And by His all subduing might
Make clay ascend more quick than Light.
(Ascension Hymn: H. Vaughn)
Now there was set a vessel full of vinegar: and they filled a spunge with vinegar,
and put it upon hyssop, and put it to his mouth. When Jesus therefore had
received the vinegar, he said, It is finished: and he bowed his head,
and gave up the ghost.
(St. John xix. 29,30)
Jesus the crucified, Jesus the suffering Servant and dying Lord of Good Friday, is betrayed by one, and then denied and abandoned by the others, including all of us. Sin betrays and forsakes God’s Word, denies His power, rule, and governance in human life, and abandons Him for the impermanent, temporary, and fleeting pleasures and gods of this world, as important as they might seem. So as we look back on this Good Friday, as Christians, it is our duty to identify with any sin that reveals no acquaintance or familiarity with Jesus Christ. We do this because we desire to repent. And we desire to repent because we believe that Jesus Christ is God’s forgiveness of sins made flesh. And we believe that this forgiveness of sins is fully, perfectly, and truly embodied and communicated through the death of God’s Son on the Tree of Calvary. We believe also that this forgiveness of sins calls us into death, the death of Jesus Christ, and then our own deaths. For if we will not die to sin through the forgiveness of sins, beginning here and now, we can never begin to come alive to God the Father through the Risen Christ on Easter Day.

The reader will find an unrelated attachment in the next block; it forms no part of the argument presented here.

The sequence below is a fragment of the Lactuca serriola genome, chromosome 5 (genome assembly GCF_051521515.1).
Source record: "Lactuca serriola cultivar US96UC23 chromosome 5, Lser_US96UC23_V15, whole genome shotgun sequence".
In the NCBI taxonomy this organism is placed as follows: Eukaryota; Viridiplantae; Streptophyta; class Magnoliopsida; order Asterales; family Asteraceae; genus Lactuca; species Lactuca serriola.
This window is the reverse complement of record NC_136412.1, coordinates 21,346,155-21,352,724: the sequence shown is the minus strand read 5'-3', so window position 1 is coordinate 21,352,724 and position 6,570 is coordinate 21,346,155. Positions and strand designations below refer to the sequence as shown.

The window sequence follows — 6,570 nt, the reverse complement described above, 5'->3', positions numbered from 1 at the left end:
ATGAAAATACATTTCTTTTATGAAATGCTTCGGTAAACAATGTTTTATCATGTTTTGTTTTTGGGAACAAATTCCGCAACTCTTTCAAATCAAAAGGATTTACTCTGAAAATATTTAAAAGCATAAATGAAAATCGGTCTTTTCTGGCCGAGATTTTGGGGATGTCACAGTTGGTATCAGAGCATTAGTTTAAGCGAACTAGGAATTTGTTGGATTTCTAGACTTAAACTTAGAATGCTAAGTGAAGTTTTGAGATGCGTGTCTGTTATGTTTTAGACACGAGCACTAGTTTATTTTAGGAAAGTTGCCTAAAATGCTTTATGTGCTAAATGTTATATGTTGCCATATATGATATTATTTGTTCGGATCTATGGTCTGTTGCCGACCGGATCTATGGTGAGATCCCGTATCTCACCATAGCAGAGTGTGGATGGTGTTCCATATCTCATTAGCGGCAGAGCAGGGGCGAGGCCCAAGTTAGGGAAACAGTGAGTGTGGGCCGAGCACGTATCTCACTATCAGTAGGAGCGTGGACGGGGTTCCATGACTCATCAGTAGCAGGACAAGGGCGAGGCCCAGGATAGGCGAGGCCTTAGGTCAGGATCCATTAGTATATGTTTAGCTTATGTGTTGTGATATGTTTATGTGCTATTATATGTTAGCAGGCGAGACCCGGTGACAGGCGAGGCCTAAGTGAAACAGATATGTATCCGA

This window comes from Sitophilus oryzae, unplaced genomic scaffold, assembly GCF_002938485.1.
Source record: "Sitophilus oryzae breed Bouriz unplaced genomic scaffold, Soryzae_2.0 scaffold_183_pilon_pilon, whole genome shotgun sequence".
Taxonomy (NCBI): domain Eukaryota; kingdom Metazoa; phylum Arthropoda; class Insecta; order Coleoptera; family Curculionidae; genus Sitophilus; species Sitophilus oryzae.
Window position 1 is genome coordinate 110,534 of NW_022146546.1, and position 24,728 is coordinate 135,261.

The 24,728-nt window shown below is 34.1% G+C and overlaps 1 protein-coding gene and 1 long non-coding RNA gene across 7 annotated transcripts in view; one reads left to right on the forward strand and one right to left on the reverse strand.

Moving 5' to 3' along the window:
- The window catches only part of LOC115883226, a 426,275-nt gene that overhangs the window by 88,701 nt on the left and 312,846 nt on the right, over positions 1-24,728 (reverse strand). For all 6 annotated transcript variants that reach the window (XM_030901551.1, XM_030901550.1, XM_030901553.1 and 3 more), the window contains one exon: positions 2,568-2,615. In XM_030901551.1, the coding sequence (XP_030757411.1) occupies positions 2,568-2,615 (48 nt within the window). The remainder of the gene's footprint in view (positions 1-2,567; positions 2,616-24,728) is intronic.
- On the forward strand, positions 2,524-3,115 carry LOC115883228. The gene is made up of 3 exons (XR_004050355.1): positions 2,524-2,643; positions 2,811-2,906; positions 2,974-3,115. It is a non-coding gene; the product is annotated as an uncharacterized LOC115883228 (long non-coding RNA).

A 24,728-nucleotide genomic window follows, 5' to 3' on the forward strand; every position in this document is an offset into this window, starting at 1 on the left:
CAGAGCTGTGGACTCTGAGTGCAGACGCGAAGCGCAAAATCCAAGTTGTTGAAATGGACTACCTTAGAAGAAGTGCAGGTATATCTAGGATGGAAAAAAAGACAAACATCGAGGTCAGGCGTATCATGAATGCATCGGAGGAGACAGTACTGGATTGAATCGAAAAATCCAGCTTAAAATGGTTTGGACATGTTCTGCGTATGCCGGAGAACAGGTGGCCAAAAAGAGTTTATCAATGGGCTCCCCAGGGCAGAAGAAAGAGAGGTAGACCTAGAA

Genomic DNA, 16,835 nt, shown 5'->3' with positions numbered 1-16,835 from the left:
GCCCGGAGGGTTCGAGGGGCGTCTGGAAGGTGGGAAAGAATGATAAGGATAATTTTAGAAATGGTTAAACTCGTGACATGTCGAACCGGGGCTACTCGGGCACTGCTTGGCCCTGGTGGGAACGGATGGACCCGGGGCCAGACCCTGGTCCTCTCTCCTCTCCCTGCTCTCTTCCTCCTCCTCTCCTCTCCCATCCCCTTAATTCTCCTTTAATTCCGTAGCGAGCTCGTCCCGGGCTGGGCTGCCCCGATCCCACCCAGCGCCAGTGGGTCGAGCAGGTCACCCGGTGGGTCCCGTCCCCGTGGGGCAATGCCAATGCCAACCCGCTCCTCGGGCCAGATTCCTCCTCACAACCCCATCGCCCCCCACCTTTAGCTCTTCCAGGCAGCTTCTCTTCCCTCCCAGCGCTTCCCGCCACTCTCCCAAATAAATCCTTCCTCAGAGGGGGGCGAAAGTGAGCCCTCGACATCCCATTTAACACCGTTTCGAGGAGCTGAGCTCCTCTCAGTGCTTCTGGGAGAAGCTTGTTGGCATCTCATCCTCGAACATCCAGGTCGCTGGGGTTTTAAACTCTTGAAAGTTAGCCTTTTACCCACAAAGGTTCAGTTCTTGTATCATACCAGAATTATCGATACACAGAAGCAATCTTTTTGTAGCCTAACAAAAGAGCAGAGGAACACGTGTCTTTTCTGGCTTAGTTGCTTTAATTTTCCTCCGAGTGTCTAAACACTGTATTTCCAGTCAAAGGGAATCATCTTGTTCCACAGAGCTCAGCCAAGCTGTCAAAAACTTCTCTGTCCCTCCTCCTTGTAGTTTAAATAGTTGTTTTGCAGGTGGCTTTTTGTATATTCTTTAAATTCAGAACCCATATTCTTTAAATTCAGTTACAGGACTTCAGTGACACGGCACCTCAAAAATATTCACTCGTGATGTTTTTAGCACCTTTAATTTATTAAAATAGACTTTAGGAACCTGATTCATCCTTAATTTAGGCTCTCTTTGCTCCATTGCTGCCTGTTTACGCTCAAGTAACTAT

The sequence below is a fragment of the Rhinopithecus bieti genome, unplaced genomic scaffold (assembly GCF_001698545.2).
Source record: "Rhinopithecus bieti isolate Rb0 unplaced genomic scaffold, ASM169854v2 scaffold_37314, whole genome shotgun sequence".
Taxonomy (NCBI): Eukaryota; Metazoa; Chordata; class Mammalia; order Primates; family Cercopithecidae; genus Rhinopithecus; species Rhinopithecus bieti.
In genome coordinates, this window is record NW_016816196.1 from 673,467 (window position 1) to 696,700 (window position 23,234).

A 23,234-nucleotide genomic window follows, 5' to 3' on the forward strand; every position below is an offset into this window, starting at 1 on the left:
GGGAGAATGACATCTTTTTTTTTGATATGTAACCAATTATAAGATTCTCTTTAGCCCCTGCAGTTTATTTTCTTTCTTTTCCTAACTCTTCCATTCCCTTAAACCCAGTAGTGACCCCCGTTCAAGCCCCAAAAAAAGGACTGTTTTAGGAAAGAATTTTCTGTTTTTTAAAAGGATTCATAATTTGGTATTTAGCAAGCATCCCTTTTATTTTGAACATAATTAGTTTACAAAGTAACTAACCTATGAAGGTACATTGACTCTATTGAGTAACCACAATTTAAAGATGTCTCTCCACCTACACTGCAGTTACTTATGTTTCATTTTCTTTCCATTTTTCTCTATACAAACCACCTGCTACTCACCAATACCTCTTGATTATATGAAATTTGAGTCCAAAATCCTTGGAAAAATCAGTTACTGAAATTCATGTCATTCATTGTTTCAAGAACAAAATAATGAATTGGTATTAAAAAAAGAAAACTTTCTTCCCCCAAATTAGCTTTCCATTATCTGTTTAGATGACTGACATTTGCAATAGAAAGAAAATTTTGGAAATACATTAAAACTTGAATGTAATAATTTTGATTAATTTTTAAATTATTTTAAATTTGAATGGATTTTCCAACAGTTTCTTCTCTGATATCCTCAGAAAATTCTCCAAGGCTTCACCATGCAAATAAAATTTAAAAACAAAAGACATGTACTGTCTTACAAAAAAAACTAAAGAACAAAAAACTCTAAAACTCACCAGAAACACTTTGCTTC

But before we repent we must look into the nature of what Jesus Christ is doing for us when He dies on the Cross of Calvary. St. Paul tells us that by one man sin entered into the world, and death by sin; and so death passed upon all men, for that all have sinned. (Romans v. 12) By one man’s disobedience to God, sin and death came to define man’s relation to Him. And so from the time of Adam to Christ all men were oppressed, enslaved, overcome, and even overwhelmed by that power which prevents them from obeying God purely and perfectly. But because Jesus Christ becomes the forgiveness of sins, He takes on and into Himself sin and death and brings their reign and rule over human life to an end. Jesus [humbles] himself and is obedient [to God the Father] unto death, even death upon the Cross. (Phil. ii. 8) Thus, through His sacred humanity He brings man’s addiction to the world, the flesh, and the Devil to death. Through His Passion and Desire for God, He will overcome Original Sin. Through His enduring Love, He will suffer and withstand the worst and the best that man’s sin can do in order to bring it all to death, and out of it make something much better and new. Sin and death then may try to kill God’s Love in the humanity of Jesus, and they will indeed kill the Man. Behold the Man. (St. John xix. 5) They will taunt, tempt, mock, deride, torture and kill God’s Word made flesh. And they will bring the Man and His manhood to death. But what sin and death cannot kill is the Word of God’s Love in the heart of Jesus that persists and endures through suffering, into death, and then up into new life. For even while dying, Jesus’ forgiveness will begin to make and mold a new humanity, a new Manhood, a new Adam whose nature will be shared as the Body of new life for all who believe and follow.